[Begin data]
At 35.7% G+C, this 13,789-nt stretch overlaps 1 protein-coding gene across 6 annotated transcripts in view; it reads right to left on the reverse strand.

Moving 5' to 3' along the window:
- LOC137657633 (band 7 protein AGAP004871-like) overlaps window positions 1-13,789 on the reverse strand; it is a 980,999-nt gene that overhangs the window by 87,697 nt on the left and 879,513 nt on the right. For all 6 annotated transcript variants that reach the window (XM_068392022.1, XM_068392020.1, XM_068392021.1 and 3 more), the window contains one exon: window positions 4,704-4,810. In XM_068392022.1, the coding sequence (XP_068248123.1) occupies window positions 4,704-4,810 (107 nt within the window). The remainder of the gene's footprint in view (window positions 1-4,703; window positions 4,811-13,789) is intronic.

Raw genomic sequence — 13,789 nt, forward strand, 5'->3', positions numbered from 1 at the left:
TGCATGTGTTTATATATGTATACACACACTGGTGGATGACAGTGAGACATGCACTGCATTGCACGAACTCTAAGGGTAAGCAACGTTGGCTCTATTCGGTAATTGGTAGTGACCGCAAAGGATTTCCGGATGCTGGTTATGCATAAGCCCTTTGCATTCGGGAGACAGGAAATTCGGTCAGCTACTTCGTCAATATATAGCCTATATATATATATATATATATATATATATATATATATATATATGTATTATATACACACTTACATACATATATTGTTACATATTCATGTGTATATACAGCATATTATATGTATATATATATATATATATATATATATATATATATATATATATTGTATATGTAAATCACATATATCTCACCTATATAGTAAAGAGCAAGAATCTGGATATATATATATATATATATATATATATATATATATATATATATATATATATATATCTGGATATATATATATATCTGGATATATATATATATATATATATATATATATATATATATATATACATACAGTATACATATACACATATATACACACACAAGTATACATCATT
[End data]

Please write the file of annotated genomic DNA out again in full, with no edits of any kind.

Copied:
At 35.7% G+C, this 13,789-nt stretch overlaps 1 protein-coding gene across 6 annotated transcripts in view; it reads right to left on the reverse strand.

Moving 5' to 3' along the window:
- LOC137657633 (band 7 protein AGAP004871-like) overlaps window positions 1-13,789 on the reverse strand; it is a 980,999-nt gene that overhangs the window by 87,697 nt on the left and 879,513 nt on the right. For all 6 annotated transcript variants that reach the window (XM_068392022.1, XM_068392020.1, XM_068392021.1 and 3 more), the window contains one exon: window positions 4,704-4,810. In XM_068392022.1, the coding sequence (XP_068248123.1) occupies window positions 4,704-4,810 (107 nt within the window). The remainder of the gene's footprint in view (window positions 1-4,703; window positions 4,811-13,789) is intronic.

Raw genomic sequence — 13,789 nt, forward strand, 5'->3', positions numbered from 1 at the left:
TGCATGTGTTTATATATGTATACACACACTGGTGGATGACAGTGAGACATGCACTGCATTGCACGAACTCTAAGGGTAAGCAACGTTGGCTCTATTCGGTAATTGGTAGTGACCGCAAAGGATTTCCGGATGCTGGTTATGCATAAGCCCTTTGCATTCGGGAGACAGGAAATTCGGTCAGCTACTTCGTCAATATATAGCCTATATATATATATATATATATATATATATATATATATATATATGTATTATATACACACTTACATACATATATTGTTACATATTCATGTGTATATACAGCATATTATATGTATATATATATATATATATATATATATATATATATATATATATTGTATATGTAAATCACATATATCTCACCTATATAGTAAAGAGCAAGAATCTGGATATATATATATATATATATATATATATATATATATATATATATATATATATATATCTGGATATATATATATATCTGGATATATATATATATATATATATATATATATATATATATATATACATACAGTATACATATACACATATATACACACACAAGTATACATCATT